It’s a “rain dance” and companies perform it with high hopes. They expect training and workshops to produce, as if by osmosis, improved results.

While some do improve year-on-year, others prance around lecture rooms and bush campfires wasting untold energy and money.

The cash, invested in people, “our most important assets” as annual reports put it, pours out at an ever-faster pace. The return on training “investment”, like rain in the Karoo, rarely comes. Why?

There’s no link to results. The focus is on “motivation” and “knowing”, not “doing”. We squander precious cash resources on lots of learning activity. Without behaviour change, or visible returns, cynicism flourishes.

So what can you do about it? Adopt an approach pioneered by Robert H Schaffer in the US and used successfully all over the world, including South Africa.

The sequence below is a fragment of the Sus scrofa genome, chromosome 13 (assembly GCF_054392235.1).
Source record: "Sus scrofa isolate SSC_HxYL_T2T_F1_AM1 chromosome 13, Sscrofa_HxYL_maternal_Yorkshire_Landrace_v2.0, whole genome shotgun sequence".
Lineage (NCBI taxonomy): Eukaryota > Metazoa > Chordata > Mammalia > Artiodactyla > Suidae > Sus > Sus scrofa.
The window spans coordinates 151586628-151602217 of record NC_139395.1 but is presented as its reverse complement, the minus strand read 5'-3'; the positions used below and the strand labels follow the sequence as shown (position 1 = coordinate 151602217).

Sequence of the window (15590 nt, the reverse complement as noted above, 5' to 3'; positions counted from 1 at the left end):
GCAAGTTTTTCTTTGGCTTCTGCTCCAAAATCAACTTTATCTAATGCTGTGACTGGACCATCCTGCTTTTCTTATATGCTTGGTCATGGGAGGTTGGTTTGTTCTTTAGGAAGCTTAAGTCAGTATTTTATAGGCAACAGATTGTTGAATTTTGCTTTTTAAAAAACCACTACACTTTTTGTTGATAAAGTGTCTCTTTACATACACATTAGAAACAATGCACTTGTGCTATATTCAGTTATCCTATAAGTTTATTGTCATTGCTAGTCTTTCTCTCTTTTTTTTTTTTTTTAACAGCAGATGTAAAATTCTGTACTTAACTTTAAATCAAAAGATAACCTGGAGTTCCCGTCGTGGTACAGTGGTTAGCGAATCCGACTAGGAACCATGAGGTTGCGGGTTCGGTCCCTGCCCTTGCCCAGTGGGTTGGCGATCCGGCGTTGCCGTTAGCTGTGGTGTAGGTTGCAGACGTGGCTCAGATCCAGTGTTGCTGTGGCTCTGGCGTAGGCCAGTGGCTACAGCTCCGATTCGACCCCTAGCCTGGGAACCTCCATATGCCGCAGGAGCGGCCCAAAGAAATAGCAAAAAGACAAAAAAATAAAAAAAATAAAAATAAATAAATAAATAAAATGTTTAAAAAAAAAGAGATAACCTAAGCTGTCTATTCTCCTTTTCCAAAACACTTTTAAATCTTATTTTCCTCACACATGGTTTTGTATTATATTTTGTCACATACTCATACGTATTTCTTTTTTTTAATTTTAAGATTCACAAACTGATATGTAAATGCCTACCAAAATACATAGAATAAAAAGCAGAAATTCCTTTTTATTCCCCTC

Start with a result. Link the learning to bottom-line performance. Instead of using a training situation to learn how to lead, or eliminate politics and conflict in the workplace, organise a well designed attack on a specific, short-term performance improvement goal.

The impact on results and teamwork is fast, visible and measurable. When managers employ new skills to get the results, success reinforces them immediately.

Instead of hoping for education and training somehow to lead to better performance, you achieve improvements in a way that grows people and builds teams. In turn, this sustains a cycle of momentum as one project leads to another.

The business impact approach to leadership development is to get managers to focus on what can be improved, not diagnose what’s wrong. It’s easy to develop a long list of obstacles and to find reasons why things can’t be done.

The challenge is first to convert a problem into an opportunity. Second, it is to carve out a short term goal and achieve it with minimal help. Third, the result must be achievable within the team’s resources and authority.